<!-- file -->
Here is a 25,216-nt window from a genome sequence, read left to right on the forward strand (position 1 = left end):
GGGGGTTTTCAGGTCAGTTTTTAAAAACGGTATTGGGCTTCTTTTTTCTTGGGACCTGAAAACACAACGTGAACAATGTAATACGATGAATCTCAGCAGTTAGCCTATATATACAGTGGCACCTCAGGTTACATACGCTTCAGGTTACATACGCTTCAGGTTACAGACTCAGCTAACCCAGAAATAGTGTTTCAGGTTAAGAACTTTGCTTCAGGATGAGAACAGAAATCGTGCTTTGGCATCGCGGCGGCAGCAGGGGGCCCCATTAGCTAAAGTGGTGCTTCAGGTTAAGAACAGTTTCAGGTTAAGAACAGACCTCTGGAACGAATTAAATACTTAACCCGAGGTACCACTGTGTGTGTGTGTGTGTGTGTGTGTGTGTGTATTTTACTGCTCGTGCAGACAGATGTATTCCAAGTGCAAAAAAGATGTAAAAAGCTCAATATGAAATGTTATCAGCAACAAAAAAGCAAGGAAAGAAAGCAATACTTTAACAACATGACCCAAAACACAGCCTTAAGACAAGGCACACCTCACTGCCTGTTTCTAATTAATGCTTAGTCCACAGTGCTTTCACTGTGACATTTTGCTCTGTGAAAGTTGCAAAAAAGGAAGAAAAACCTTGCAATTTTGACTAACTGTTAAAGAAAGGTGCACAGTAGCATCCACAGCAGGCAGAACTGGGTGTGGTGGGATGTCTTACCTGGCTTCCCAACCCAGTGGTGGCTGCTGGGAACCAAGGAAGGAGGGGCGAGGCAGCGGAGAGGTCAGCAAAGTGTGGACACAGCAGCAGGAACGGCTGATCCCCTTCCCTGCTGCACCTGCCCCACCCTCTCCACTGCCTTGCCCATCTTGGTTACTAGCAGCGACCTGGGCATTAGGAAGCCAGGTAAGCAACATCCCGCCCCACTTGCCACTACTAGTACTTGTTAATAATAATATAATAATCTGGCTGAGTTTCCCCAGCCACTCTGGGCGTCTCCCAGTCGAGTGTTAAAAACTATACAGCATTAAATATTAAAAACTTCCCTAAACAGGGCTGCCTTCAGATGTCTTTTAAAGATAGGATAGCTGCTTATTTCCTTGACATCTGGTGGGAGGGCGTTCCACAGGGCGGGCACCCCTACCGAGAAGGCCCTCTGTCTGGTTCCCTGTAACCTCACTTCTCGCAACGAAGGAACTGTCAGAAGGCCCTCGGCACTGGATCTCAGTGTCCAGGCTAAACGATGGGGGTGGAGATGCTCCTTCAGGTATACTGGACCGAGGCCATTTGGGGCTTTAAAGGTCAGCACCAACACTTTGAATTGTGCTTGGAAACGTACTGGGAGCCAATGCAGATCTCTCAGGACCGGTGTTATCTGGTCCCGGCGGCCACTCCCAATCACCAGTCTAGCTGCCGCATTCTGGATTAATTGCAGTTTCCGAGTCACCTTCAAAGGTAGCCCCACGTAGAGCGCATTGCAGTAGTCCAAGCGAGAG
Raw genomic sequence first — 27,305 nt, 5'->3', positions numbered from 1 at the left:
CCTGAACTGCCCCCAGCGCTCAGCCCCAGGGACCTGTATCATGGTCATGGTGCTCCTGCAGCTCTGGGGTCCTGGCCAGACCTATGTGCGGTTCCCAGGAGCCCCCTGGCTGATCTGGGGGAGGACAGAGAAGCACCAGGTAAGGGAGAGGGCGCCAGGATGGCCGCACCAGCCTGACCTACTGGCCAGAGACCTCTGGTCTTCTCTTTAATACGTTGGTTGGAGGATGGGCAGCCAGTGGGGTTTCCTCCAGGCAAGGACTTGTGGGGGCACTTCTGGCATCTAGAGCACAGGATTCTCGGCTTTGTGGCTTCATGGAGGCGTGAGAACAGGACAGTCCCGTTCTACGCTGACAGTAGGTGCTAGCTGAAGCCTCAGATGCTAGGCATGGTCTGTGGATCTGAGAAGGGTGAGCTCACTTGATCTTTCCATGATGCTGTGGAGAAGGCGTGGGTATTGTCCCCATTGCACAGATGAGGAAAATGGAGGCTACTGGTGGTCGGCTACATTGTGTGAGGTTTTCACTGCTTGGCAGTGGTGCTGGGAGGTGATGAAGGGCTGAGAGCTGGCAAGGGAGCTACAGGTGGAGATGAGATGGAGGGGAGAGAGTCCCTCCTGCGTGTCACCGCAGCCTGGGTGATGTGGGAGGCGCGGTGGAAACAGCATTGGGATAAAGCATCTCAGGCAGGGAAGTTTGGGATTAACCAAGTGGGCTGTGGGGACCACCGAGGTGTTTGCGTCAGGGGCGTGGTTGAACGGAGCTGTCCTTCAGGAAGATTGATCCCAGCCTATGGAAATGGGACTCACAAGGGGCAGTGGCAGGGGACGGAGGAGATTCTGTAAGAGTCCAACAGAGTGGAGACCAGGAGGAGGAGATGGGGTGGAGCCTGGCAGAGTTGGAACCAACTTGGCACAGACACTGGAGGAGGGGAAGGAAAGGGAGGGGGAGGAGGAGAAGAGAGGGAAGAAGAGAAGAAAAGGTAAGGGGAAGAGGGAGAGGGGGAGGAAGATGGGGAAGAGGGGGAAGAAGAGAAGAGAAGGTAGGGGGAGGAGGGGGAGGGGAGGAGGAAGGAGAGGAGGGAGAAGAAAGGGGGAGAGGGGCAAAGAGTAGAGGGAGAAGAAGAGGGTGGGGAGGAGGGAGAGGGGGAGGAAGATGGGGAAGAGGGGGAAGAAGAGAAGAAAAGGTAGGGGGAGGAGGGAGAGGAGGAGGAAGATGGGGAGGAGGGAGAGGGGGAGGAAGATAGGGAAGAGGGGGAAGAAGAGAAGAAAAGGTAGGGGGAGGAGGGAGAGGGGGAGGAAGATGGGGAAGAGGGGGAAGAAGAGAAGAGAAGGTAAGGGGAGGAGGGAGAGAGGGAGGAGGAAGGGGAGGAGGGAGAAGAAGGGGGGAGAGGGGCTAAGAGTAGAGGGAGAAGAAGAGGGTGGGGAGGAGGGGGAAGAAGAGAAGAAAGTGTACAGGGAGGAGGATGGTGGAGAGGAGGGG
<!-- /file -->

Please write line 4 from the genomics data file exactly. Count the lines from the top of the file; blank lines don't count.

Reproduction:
CCTGAACTGCCCCCAGCGCTCAGCCCCAGGGACCTGTATCATGGTCATGGTGCTCCTGCAGCTCTGGGGTCCTGGCCAGACCTATGTGCGGTTCCCAGGAGCCCCCTGGCTGATCTGGGGGAGGACAGAGAAGCACCAGGTAAGGGAGAGGGCGCCAGGATGGCCGCACCAGCCTGACCTACTGGCCAGAGACCTCTGGTCTTCTCTTTAATACGTTGGTTGGAGGATGGGCAGCCAGTGGGGTTTCCTCCAGGCAAGGACTTGTGGGGGCACTTCTGGCATCTAGAGCACAGGATTCTCGGCTTTGTGGCTTCATGGAGGCGTGAGAACAGGACAGTCCCGTTCTACGCTGACAGTAGGTGCTAGCTGAAGCCTCAGATGCTAGGCATGGTCTGTGGATCTGAGAAGGGTGAGCTCACTTGATCTTTCCATGATGCTGTGGAGAAGGCGTGGGTATTGTCCCCATTGCACAGATGAGGAAAATGGAGGCTACTGGTGGTCGGCTACATTGTGTGAGGTTTTCACTGCTTGGCAGTGGTGCTGGGAGGTGATGAAGGGCTGAGAGCTGGCAAGGGAGCTACAGGTGGAGATGAGATGGAGGGGAGAGAGTCCCTCCTGCGTGTCACCGCAGCCTGGGTGATGTGGGAGGCGCGGTGGAAACAGCATTGGGATAAAGCATCTCAGGCAGGGAAGTTTGGGATTAACCAAGTGGGCTGTGGGGACCACCGAGGTGTTTGCGTCAGGGGCGTGGTTGAACGGAGCTGTCCTTCAGGAAGATTGATCCCAGCCTATGGAAATGGGACTCACAAGGGGCAGTGGCAGGGGACGGAGGAGATTCTGTAAGAGTCCAACAGAGTGGAGACCAGGAGGAGGAGATGGGGTGGAGCCTGGCAGAGTTGGAACCAACTTGGCACAGACACTGGAGGAGGGGAAGGAAAGGGAGGGGGAGGAGGAGAAGAGAGGGAAGAAGAGAAGAAAAGGTAAGGGGAAGAGGGAGAGGGGGAGGAAGATGGGGAAGAGGGGGAAGAAGAGAAGAGAAGGTAGGGGGAGGAGGGGGAGGGGAGGAGGAAGGAGAGGAGGGAGAAGAAAGGGGGAGAGGGGCAAAGAGTAGAGGGAGAAGAAGAGGGTGGGGAGGAGGGAGAGGGGGAGGAAGATGGGGAAGAGGGGGAAGAAGAGAAGAAAAGGTAGGGGGAGGAGGGAGAGGAGGAGGAAGATGGGGAGGAGGGAGAGGGGGAGGAAGATAGGGAAGAGGGGGAAGAAGAGAAGAAAAGGTAGGGGGAGGAGGGAGAGGGGGAGGAAGATGGGGAAGAGGGGGAAGAAGAGAAGAGAAGGTAAGGGGAGGAGGGAGAGAGGGAGGAGGAAGGGGAGGAGGGAGAAGAAGGGGGGAGAGGGGCTAAGAGTAGAGGGAGAAGAAGAGGGTGGGGAGGAGGGGGAAGAAGAGAAGAAAGTGTACAGGGAGGAGGATGGTGGAGAGGAGGGG